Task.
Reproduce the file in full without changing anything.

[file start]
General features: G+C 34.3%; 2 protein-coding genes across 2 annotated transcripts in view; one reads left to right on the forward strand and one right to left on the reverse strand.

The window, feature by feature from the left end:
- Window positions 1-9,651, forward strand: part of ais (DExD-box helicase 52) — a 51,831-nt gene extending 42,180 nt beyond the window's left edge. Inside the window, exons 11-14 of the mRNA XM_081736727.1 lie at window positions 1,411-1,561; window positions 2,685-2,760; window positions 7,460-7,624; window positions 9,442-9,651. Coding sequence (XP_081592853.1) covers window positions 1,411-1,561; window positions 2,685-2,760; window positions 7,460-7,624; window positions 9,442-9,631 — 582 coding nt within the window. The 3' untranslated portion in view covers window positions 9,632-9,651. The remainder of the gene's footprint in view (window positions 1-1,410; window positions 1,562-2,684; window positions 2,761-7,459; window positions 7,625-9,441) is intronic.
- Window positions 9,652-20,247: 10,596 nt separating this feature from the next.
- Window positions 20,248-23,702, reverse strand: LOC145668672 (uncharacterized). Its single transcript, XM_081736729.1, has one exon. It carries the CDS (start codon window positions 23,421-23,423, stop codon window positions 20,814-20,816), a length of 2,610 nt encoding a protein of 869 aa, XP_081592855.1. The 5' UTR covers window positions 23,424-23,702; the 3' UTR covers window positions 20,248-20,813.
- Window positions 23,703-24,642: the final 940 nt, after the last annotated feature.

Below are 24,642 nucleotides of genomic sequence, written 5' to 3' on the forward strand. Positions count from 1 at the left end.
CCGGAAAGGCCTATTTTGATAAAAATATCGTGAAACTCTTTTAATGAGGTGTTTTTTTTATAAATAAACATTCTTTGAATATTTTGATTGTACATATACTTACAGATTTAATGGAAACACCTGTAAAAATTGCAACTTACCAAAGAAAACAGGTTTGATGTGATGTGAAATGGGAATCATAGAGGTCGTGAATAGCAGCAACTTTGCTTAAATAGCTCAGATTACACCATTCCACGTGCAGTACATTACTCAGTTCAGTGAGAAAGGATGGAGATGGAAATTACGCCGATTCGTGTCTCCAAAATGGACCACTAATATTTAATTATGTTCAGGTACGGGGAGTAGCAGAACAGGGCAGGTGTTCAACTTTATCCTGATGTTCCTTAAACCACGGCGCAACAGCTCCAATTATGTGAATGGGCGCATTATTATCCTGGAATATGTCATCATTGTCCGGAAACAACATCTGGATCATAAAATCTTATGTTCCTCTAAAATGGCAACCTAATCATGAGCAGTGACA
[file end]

General features: G+C 34.3%; 2 protein-coding genes across 2 annotated transcripts in view; one reads left to right on the forward strand and one right to left on the reverse strand.

The window, feature by feature from the left end:
- Window positions 1-9,651, forward strand: part of ais (DExD-box helicase 52) — a 51,831-nt gene extending 42,180 nt beyond the window's left edge. Inside the window, exons 11-14 of the mRNA XM_081736727.1 lie at window positions 1,411-1,561; window positions 2,685-2,760; window positions 7,460-7,624; window positions 9,442-9,651. Coding sequence (XP_081592853.1) covers window positions 1,411-1,561; window positions 2,685-2,760; window positions 7,460-7,624; window positions 9,442-9,631 — 582 coding nt within the window. The 3' untranslated portion in view covers window positions 9,632-9,651. The remainder of the gene's footprint in view (window positions 1-1,410; window positions 1,562-2,684; window positions 2,761-7,459; window positions 7,625-9,441) is intronic.
- Window positions 9,652-20,247: 10,596 nt separating this feature from the next.
- Window positions 20,248-23,702, reverse strand: LOC145668672 (uncharacterized). Its single transcript, XM_081736729.1, has one exon. It carries the CDS (start codon window positions 23,421-23,423, stop codon window positions 20,814-20,816), a length of 2,610 nt encoding a protein of 869 aa, XP_081592855.1. The 5' UTR covers window positions 23,424-23,702; the 3' UTR covers window positions 20,248-20,813.
- Window positions 23,703-24,642: the final 940 nt, after the last annotated feature.

Below are 24,642 nucleotides of genomic sequence, written 5' to 3' on the forward strand. Positions count from 1 at the left end.
CCGGAAAGGCCTATTTTGATAAAAATATCGTGAAACTCTTTTAATGAGGTGTTTTTTTTATAAATAAACATTCTTTGAATATTTTGATTGTACATATACTTACAGATTTAATGGAAACACCTGTAAAAATTGCAACTTACCAAAGAAAACAGGTTTGATGTGATGTGAAATGGGAATCATAGAGGTCGTGAATAGCAGCAACTTTGCTTAAATAGCTCAGATTACACCATTCCACGTGCAGTACATTACTCAGTTCAGTGAGAAAGGATGGAGATGGAAATTACGCCGATTCGTGTCTCCAAAATGGACCACTAATATTTAATTATGTTCAGGTACGGGGAGTAGCAGAACAGGGCAGGTGTTCAACTTTATCCTGATGTTCCTTAAACCACGGCGCAACAGCTCCAATTATGTGAATGGGCGCATTATTATCCTGGAATATGTCATCATTGTCCGGAAACAACATCTGGATCATAAAATCTTATGTTCCTCTAAAATGGCAACCTAATCATGAGCAGTGACA